For people who may be - for whatever reason - opposed to the idea that members of the medical profession should be held accountable for medical malpractice when the standard of care they deliver is clearly substandard, the following story might go far toward changing their minds.
Nelson E. Bailey is a Florida resident who had surgery at a West Palm Beach hospital last October for diverticulitis, a digestive disease. Following his operation, he felt worse.
Progressively worse, in fact. The reason why was discovered five months later, when doctors opened him back up and discovered that his original surgeon had left a 12-by-12-inch surgical sponge in his body. The sponge was rotting, and removing it also required removing a portion of Bailey's intestines.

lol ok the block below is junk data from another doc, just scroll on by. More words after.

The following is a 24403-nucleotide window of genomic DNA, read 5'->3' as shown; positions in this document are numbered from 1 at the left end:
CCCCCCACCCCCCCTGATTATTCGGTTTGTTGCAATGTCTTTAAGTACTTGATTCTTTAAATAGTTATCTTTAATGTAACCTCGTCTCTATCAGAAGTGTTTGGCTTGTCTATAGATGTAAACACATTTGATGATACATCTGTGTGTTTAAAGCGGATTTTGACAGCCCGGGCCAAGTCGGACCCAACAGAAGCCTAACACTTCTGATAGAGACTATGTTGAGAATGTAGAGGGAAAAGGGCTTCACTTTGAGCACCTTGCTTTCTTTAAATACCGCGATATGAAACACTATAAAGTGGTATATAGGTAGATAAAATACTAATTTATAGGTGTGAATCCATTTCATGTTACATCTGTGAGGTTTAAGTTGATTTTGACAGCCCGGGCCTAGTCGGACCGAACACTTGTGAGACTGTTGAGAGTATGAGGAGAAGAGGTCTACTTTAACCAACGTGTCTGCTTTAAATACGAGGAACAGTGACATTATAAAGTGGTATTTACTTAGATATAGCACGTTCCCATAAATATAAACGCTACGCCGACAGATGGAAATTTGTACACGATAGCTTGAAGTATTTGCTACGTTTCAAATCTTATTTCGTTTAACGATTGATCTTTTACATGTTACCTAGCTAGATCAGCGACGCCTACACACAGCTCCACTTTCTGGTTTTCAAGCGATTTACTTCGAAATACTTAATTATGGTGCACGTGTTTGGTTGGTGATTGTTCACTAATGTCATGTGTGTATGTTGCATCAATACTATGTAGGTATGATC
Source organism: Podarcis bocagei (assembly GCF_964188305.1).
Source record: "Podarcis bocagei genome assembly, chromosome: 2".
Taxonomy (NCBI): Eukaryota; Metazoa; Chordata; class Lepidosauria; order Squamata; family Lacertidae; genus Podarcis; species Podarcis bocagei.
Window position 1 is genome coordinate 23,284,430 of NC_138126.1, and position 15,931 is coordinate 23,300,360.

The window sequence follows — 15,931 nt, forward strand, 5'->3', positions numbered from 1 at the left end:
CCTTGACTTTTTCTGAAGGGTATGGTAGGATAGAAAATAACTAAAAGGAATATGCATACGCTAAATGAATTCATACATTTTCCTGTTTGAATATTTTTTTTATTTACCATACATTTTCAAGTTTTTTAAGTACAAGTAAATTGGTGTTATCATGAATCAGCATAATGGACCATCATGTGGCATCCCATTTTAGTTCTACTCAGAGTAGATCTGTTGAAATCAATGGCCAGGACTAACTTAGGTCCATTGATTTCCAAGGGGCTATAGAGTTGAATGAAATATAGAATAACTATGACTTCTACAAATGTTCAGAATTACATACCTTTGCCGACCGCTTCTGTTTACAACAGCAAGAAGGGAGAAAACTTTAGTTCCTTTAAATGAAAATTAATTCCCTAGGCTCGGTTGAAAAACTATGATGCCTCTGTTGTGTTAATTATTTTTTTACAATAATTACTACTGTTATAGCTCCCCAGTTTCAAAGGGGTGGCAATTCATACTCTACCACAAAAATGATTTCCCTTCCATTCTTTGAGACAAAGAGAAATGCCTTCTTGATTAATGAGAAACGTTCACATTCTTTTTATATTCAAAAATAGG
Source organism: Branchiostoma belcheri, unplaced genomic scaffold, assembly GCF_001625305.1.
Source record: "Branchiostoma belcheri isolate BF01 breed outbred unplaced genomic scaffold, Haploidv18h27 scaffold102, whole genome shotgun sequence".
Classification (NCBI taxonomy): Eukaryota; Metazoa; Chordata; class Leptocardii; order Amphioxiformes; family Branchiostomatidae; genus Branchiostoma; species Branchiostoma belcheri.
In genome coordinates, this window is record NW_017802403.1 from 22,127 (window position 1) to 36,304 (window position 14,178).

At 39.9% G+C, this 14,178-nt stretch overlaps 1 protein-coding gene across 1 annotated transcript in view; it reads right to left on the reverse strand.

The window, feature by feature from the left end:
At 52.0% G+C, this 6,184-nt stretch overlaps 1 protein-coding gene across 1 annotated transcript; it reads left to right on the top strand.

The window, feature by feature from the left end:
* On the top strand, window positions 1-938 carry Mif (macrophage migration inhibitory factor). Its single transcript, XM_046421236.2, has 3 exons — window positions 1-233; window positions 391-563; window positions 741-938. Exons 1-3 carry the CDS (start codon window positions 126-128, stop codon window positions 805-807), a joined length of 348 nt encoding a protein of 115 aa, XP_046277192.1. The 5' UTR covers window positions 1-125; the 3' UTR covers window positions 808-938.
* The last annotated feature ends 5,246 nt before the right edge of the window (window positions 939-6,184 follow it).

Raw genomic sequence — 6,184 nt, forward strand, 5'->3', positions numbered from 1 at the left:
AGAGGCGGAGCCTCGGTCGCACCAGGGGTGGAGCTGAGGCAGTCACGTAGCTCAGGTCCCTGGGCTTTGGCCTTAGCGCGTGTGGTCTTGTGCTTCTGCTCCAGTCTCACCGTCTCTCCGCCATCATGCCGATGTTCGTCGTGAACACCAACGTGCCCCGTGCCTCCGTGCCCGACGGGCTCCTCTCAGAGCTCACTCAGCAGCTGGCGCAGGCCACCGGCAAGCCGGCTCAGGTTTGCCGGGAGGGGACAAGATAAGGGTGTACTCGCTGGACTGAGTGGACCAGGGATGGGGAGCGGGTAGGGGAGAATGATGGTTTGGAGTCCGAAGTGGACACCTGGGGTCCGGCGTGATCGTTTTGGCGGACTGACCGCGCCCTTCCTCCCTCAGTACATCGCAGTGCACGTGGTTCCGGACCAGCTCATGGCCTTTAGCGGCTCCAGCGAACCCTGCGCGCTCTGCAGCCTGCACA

That was not all. Following the first surgery, Bailey was given precisely the wrong medicine to recover: Rather than receiving meds to lower his blood pressure, he was prescribed medicine that speeded up his heart rate and almost resulted in him having a heart attack.
The Journal of Radiology calls objects left in patients' bodies following surgery a "highly underestimated problem," and estimates that some 1,500 patients in the United States each year end up as Bailey did - with something left behind, most commonly a sponge.
Bailey, who just coincidentally happens to be a judge, reached a private settlement with the hospital. As far as he is concerned, though, that is not the end of the matter. He plans to sue two radiologists and his surgeon, saying that, "I am not the same person I was before."
Related Resource: www.msnbc.com "Doctors find 1-square-foot sponge inside patient" September 15, 2010